Some are staying in their homes in hopes that values will return. That won't happen anytime soon, housing analyst Larry Murphy of Las Vegas-based SalesTraq said.

After double-digit appreciation from 2003 to 2006, home prices have plummeted in Las Vegas with some areas dropping by 50 percent and 60 percent in 2009 alone, SalesTraq reported.

"Here's the predicament we find ourselves in," Murphy said. "While some of our neighbors are negotiating a short sale or a loan modification or simply walking away from their home, others who elect to stay in their homes and continue making payments feel a sense of desperation and betrayal.

"Why? Because your neighbor who paid $240,000 on his home and put 5 percent down now owes $225,000 on a home worth $95,000. His equity in the home is negative $130,000. Even if his home appreciates at 3 percent a year for the next 25 years, it will only be worth $198,000.

"So your neighbor vacates his home, which goes into foreclosure, sits empty, deteriorates, taxes don't get paid, homeowners association fees don't get paid, the value declines, which in turn causes all the homes in the neighborhood to decline.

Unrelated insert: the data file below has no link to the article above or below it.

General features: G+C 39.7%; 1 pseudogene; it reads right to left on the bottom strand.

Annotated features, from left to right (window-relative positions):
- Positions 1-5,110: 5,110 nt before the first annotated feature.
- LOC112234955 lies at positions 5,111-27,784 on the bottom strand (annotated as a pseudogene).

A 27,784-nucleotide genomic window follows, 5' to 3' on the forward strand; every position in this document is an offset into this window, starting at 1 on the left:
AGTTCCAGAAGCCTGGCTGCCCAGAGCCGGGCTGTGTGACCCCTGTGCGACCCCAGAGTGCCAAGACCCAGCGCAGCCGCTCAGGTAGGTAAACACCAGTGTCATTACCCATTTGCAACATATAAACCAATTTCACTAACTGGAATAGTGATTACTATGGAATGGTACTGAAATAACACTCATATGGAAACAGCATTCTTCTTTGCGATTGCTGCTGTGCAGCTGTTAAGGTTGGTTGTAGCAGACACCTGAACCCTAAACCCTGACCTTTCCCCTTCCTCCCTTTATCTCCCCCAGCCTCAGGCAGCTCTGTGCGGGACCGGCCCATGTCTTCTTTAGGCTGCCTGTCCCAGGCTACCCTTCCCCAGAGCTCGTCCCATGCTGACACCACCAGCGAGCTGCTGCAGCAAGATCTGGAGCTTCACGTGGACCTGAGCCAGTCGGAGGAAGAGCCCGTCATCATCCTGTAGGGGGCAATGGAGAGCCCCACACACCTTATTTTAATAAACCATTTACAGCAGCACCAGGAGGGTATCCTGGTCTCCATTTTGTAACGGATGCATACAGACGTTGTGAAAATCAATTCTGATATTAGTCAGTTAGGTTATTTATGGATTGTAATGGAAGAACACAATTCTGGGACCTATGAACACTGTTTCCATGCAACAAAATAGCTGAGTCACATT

"Now your neighbor no longer has negative $130,000 equity. Instead, he has zero equity. Now which equity would you rather have in a home? Zero or negative $130,000?"

Murphy said this scenario will likely repeat itself for another two years before things start to return to normal. It will take legitimate loan modifications with principal reductions -- a major sticking point for banks -- to keep foreclosures under 25,000 this year in Las Vegas.

The rise in negative equity is closely tied to increases in preforeclosure activity and is a major factor in changing homeowner default behavior.